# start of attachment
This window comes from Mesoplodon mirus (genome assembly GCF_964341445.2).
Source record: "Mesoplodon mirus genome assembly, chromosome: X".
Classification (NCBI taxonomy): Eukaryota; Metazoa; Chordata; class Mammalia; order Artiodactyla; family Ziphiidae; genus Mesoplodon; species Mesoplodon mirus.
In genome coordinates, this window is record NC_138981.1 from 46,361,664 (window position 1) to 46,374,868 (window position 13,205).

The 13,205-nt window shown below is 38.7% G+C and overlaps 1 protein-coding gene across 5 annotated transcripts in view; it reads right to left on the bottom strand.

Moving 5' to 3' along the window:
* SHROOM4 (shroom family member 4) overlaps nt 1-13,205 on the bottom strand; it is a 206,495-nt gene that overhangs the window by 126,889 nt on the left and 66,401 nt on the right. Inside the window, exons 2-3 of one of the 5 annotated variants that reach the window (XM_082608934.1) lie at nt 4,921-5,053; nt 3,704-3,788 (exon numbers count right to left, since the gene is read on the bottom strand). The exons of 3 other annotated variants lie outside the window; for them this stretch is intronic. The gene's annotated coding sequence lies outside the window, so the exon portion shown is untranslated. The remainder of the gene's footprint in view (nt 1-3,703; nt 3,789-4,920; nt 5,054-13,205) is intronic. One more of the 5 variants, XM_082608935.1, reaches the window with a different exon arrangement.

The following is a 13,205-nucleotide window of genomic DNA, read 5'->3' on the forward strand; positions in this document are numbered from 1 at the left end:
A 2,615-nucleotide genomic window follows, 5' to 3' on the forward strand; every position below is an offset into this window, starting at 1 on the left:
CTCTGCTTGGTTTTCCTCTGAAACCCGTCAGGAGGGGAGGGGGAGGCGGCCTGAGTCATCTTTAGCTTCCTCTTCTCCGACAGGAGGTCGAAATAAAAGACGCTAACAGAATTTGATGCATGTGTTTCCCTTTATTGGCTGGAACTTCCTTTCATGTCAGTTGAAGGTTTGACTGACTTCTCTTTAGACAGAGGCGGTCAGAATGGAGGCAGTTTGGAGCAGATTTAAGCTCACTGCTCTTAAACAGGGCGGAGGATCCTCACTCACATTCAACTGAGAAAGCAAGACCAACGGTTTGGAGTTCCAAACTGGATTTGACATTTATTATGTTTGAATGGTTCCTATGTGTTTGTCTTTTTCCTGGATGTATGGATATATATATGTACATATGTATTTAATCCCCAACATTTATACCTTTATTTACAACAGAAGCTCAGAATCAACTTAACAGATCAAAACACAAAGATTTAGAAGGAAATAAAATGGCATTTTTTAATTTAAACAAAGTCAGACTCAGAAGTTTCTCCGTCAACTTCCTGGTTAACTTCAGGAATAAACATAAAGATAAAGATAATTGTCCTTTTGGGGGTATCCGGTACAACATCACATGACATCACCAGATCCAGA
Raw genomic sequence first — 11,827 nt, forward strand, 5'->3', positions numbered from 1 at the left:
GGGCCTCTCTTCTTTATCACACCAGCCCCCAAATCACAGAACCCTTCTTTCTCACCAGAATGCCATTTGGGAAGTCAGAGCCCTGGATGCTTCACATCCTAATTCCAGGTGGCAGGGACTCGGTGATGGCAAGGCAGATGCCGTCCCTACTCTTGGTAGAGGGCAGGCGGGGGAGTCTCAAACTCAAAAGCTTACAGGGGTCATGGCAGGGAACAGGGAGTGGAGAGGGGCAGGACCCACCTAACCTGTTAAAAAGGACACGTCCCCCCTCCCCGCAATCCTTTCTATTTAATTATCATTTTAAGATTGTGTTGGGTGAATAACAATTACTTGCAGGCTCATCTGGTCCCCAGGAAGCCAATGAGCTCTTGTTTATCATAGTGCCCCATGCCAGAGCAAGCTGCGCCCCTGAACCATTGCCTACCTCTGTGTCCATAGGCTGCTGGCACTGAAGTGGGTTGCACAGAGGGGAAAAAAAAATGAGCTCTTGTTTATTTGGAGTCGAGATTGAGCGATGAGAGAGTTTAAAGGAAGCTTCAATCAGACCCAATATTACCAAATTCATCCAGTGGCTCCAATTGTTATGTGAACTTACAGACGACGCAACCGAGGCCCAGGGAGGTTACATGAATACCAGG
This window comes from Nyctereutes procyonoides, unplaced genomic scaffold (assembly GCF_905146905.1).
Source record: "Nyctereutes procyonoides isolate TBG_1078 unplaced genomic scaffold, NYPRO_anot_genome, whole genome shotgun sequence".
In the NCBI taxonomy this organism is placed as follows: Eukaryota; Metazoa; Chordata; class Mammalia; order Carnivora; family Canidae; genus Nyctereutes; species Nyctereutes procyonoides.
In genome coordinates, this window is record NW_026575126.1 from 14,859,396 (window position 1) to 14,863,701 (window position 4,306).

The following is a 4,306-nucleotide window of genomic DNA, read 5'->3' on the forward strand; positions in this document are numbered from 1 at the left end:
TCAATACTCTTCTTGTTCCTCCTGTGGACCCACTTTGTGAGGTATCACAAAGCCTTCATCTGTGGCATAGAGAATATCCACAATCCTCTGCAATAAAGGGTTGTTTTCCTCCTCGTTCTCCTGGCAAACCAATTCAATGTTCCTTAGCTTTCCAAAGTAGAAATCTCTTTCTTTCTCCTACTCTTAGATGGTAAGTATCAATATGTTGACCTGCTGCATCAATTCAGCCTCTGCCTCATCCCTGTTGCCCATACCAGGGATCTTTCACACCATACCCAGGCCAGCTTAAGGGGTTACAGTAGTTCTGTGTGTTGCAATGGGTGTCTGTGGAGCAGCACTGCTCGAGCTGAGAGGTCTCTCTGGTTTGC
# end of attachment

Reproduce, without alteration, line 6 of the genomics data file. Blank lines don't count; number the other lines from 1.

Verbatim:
Moving 5' to 3' along the window: